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PRONOUNS, PERSONAL. My, mine; thy, thine; difference between

Mine, my. Thine, thy. The two forms, which are interchangeable in E. E. both before vowels and consonants, are both used by Shakespeare with little distinction before vowels.

Though there are probably many exceptions, yet the rule appears to be that mine and thine are used where the possessive adjective is to be unemphatic, my and thy in other cases.

Mine is thus used before words to which it is so frequently prefixed as to become almost a part of them, as "mine host" (M. W. of W. i. 3. 1), but my in the less common

“Unto my hostess of the tavern.

So we have almost always "mine honour," the emphatic

“By my honour
He shall depart untouched,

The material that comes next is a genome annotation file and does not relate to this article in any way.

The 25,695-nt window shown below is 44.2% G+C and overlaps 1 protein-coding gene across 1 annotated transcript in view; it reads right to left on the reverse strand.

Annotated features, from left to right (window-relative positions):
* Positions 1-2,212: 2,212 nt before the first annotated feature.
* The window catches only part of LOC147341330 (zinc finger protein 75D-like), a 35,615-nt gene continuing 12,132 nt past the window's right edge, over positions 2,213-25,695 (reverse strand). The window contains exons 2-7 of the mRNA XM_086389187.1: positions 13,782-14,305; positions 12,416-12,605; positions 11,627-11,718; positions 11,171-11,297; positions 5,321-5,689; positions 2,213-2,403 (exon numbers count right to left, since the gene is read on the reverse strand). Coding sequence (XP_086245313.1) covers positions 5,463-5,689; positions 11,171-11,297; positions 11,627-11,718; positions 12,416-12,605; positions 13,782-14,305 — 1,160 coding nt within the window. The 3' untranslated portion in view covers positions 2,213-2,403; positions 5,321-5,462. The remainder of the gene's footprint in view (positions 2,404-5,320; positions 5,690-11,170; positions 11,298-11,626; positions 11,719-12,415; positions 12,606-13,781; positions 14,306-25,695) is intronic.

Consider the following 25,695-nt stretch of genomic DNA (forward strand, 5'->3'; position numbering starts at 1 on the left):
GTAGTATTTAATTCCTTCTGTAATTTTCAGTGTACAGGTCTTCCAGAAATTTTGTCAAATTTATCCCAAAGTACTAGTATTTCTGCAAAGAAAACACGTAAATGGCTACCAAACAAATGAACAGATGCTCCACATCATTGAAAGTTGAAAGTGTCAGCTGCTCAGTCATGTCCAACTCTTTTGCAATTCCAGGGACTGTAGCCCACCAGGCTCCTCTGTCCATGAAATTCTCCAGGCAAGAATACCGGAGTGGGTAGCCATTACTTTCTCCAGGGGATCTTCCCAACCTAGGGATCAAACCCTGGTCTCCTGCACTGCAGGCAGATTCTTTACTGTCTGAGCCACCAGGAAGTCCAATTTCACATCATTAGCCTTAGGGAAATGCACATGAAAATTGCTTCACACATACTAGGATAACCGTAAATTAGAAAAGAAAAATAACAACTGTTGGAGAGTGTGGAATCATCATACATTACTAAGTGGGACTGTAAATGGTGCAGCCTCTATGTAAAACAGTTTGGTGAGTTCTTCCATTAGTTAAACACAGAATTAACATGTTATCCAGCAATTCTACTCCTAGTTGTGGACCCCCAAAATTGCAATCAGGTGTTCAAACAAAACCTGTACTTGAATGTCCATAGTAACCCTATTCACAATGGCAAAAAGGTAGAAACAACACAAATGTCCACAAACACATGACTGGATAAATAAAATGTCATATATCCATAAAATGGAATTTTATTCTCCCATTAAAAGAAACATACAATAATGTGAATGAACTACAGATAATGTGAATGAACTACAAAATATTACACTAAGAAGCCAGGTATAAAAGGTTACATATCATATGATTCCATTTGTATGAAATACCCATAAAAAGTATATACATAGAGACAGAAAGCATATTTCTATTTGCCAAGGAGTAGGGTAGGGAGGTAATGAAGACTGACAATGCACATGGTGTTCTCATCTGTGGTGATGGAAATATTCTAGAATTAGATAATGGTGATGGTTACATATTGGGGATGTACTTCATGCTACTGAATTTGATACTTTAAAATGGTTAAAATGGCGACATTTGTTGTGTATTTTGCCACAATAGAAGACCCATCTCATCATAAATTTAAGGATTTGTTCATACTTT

being an exception. Mine is almost always found before "eye," "ear," &c. where no emphasis is intended. But where there is antithesis we have my, thy:

“My ear should catch your voice, my eye your eye.

and also in the emphatic

“To follow me and praise my eyes and face.

Euphony would dictate this distinction. The pause which we are obliged to make between my, thy, and a following vowel, serves for a kind of emphasis. On the other hand, mine, pronounced "min," glides easily and unemphatically on to the following vowel.

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